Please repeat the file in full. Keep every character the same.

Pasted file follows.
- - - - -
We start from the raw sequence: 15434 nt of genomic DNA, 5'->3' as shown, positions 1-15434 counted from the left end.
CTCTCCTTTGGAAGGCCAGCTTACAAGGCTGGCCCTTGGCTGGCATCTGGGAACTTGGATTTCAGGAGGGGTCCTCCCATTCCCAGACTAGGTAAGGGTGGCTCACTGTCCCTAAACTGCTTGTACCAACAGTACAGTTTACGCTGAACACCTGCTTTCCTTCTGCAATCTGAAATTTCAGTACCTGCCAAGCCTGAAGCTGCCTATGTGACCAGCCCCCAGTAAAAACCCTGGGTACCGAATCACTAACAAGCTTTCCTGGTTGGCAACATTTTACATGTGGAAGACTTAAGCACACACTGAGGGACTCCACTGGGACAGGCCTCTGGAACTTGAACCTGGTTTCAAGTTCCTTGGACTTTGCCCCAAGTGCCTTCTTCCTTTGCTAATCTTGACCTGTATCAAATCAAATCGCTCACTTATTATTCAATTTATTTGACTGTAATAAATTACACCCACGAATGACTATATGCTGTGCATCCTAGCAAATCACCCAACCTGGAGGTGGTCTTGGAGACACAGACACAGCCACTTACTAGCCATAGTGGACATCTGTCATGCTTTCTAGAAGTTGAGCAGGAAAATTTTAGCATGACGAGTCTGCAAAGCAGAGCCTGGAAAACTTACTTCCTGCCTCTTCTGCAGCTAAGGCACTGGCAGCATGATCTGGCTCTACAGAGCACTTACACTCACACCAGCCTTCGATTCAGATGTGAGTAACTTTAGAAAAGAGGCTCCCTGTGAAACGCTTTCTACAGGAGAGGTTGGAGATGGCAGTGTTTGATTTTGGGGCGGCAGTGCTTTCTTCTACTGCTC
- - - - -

We start from the raw sequence: 15434 nt of genomic DNA, 5'->3' as shown, positions 1-15434 counted from the left end.
CTCTCCTTTGGAAGGCCAGCTTACAAGGCTGGCCCTTGGCTGGCATCTGGGAACTTGGATTTCAGGAGGGGTCCTCCCATTCCCAGACTAGGTAAGGGTGGCTCACTGTCCCTAAACTGCTTGTACCAACAGTACAGTTTACGCTGAACACCTGCTTTCCTTCTGCAATCTGAAATTTCAGTACCTGCCAAGCCTGAAGCTGCCTATGTGACCAGCCCCCAGTAAAAACCCTGGGTACCGAATCACTAACAAGCTTTCCTGGTTGGCAACATTTTACATGTGGAAGACTTAAGCACACACTGAGGGACTCCACTGGGACAGGCCTCTGGAACTTGAACCTGGTTTCAAGTTCCTTGGACTTTGCCCCAAGTGCCTTCTTCCTTTGCTAATCTTGACCTGTATCAAATCAAATCGCTCACTTATTATTCAATTTATTTGACTGTAATAAATTACACCCACGAATGACTATATGCTGTGCATCCTAGCAAATCACCCAACCTGGAGGTGGTCTTGGAGACACAGACACAGCCACTTACTAGCCATAGTGGACATCTGTCATGCTTTCTAGAAGTTGAGCAGGAAAATTTTAGCATGACGAGTCTGCAAAGCAGAGCCTGGAAAACTTACTTCCTGCCTCTTCTGCAGCTAAGGCACTGGCAGCATGATCTGGCTCTACAGAGCACTTACACTCACACCAGCCTTCGATTCAGATGTGAGTAACTTTAGAAAAGAGGCTCCCTGTGAAACGCTTTCTACAGGAGAGGTTGGAGATGGCAGTGTTTGATTTTGGGGCGGCAGTGCTTTCTTCTACTGCTC